There's a good supply of defensive weapons, too. These are primarily designed to repel the enemy by smart bombing or shock-waving them out of your vicinity, giving Corvus a chance to seek out mystical shrines, from which both health and munitions can be restored.
A Change Of Perspective
The game's strengths are many and varied: the mysterious plot is darkly engaging and the level of violence (which is adjustable) is extreme, but never too gratuitous - although Corvus does a neat line in instant amputations (minus anaesthetic, of course) and the blood flows freely.
The software Tenderer copes admirably, but obviously fails to pull off the speed and fluidity of the accelerated versions. The music is moody, atmospheric, and well complemented by excellent use of spot effects and character speech.
Single-player mode is both challenging and addictive (we averaged about three hours of gameplay, exhaustively exploring each level), but it could well be that Heretic II will garner most favour from deathmatch aficionados.
Clever programming allows for almost faultless multiplayer frolics, with the game predicting Corvus' probable actions and movements, and 'drawing ahead' of the actual visual play-field, thus avoiding 'drop-outs' and lagging graphics.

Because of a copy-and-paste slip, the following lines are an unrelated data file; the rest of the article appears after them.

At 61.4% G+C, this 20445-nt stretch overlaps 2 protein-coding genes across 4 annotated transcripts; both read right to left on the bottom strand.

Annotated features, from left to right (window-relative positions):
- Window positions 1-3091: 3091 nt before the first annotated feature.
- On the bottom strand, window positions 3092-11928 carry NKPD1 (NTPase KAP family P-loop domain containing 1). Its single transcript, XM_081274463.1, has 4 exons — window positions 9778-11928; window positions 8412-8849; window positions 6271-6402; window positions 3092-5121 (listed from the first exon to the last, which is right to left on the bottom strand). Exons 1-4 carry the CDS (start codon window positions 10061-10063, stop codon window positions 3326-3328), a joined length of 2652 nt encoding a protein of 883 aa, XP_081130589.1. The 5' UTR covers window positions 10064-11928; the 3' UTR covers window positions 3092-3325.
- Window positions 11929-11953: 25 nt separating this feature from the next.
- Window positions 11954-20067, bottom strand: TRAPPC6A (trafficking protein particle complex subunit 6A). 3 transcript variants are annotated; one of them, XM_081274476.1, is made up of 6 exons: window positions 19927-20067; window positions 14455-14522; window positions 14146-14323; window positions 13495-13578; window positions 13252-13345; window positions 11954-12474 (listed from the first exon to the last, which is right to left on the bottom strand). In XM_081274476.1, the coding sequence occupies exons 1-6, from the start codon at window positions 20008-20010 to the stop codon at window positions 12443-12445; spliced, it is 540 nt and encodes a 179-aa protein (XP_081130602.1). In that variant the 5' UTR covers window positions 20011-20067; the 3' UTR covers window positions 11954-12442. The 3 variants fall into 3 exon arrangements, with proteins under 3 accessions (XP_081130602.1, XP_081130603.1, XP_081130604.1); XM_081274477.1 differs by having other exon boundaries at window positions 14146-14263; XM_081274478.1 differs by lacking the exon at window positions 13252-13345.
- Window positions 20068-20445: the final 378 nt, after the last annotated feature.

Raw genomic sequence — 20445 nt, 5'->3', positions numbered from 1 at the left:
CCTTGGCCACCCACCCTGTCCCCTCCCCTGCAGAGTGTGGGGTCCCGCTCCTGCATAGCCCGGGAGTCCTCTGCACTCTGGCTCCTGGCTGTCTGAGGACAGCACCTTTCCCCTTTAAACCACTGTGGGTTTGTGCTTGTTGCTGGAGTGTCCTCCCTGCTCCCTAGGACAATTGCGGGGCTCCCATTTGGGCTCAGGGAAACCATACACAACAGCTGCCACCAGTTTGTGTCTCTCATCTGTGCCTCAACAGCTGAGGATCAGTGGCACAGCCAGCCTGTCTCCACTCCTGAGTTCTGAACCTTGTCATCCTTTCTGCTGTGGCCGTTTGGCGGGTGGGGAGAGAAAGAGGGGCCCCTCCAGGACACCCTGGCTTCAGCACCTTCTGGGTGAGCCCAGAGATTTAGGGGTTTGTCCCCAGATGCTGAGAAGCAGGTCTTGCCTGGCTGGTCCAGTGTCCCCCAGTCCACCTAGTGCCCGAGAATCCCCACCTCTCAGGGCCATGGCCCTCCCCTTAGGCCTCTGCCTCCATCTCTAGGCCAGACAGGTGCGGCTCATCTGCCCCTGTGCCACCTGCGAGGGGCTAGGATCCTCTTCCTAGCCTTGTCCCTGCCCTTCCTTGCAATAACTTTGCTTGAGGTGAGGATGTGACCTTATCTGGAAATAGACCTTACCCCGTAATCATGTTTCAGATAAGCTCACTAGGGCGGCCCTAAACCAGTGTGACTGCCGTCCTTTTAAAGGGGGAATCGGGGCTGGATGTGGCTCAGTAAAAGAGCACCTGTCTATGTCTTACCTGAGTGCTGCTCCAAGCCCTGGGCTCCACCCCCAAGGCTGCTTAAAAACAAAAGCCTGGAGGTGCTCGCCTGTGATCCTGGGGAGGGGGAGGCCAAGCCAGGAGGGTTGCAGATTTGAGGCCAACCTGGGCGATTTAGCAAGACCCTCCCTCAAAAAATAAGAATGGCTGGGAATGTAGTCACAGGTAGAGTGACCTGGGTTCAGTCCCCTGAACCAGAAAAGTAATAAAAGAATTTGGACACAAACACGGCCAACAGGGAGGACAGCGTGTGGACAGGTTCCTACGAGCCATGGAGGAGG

The change of perspective also adds a novel twist to the proceedings - it's a break from the norm and certainly requires a degree or two more lateral thinking, as precision is often required to avoid an early demise.
Out Of Control
Ultimately, the perspective's facelift proves to be something of a cleft stick. The almost inevitable 'camera tracking' problem largely fails to materialise - and that's a testament, no doubt, to hours of fraught playtesting.
Yet Corvus does have some potentially critical control problems: on many occasions, there's a small, but unforgivable, delay between key-presses and Corvus' on-screen responses. This would be annoying and sloppy at the best of times, but surely it's a cardinal sin in an action game?
Another gripe concerns Corvus' enemies, which are rather samey. It's obvious that a fairly small group of creatures were designed, which then had extra features bolted on in an attempt to increase the apparent range of foes. They may move and act differently, but they're basically the same under the surface.
Heretic II is a welcome departure from the glut of first-person shooters currently flooding the market and introduces us to a character who might just go on to be a star in his own right. But, ultimately, it stands out as both a missed opportunity and something of a flawed masterpiece.
Heretic II Screenshots